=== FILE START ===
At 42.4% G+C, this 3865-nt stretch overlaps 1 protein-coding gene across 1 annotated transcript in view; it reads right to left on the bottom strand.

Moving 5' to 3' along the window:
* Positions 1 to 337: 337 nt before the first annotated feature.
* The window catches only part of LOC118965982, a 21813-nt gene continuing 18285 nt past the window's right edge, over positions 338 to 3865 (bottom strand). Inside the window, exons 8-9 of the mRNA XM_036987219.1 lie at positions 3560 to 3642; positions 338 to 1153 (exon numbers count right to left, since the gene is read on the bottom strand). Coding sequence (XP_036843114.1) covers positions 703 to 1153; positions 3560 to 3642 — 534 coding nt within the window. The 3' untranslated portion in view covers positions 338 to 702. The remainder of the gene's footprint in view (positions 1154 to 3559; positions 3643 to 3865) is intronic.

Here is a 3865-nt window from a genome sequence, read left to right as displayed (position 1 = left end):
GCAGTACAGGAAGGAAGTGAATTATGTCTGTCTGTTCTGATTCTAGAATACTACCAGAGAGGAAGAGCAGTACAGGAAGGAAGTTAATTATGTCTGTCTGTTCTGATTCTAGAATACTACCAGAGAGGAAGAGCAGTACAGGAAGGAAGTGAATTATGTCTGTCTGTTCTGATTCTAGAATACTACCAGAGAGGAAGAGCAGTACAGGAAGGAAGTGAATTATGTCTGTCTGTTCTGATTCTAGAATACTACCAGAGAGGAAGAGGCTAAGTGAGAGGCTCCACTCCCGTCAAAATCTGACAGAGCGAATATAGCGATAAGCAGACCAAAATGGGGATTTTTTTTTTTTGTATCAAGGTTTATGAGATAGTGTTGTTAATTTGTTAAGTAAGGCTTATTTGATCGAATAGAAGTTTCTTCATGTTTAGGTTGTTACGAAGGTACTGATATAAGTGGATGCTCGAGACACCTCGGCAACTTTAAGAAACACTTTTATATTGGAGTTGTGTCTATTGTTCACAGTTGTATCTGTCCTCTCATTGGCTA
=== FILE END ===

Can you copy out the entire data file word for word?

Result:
At 42.4% G+C, this 3865-nt stretch overlaps 1 protein-coding gene across 1 annotated transcript in view; it reads right to left on the bottom strand.

Moving 5' to 3' along the window:
* Positions 1 to 337: 337 nt before the first annotated feature.
* The window catches only part of LOC118965982, a 21813-nt gene continuing 18285 nt past the window's right edge, over positions 338 to 3865 (bottom strand). Inside the window, exons 8-9 of the mRNA XM_036987219.1 lie at positions 3560 to 3642; positions 338 to 1153 (exon numbers count right to left, since the gene is read on the bottom strand). Coding sequence (XP_036843114.1) covers positions 703 to 1153; positions 3560 to 3642 — 534 coding nt within the window. The 3' untranslated portion in view covers positions 338 to 702. The remainder of the gene's footprint in view (positions 1154 to 3559; positions 3643 to 3865) is intronic.

Here is a 3865-nt window from a genome sequence, read left to right as displayed (position 1 = left end):
GCAGTACAGGAAGGAAGTGAATTATGTCTGTCTGTTCTGATTCTAGAATACTACCAGAGAGGAAGAGCAGTACAGGAAGGAAGTTAATTATGTCTGTCTGTTCTGATTCTAGAATACTACCAGAGAGGAAGAGCAGTACAGGAAGGAAGTGAATTATGTCTGTCTGTTCTGATTCTAGAATACTACCAGAGAGGAAGAGCAGTACAGGAAGGAAGTGAATTATGTCTGTCTGTTCTGATTCTAGAATACTACCAGAGAGGAAGAGGCTAAGTGAGAGGCTCCACTCCCGTCAAAATCTGACAGAGCGAATATAGCGATAAGCAGACCAAAATGGGGATTTTTTTTTTTTGTATCAAGGTTTATGAGATAGTGTTGTTAATTTGTTAAGTAAGGCTTATTTGATCGAATAGAAGTTTCTTCATGTTTAGGTTGTTACGAAGGTACTGATATAAGTGGATGCTCGAGACACCTCGGCAACTTTAAGAAACACTTTTATATTGGAGTTGTGTCTATTGTTCACAGTTGTATCTGTCCTCTCATTGGCTA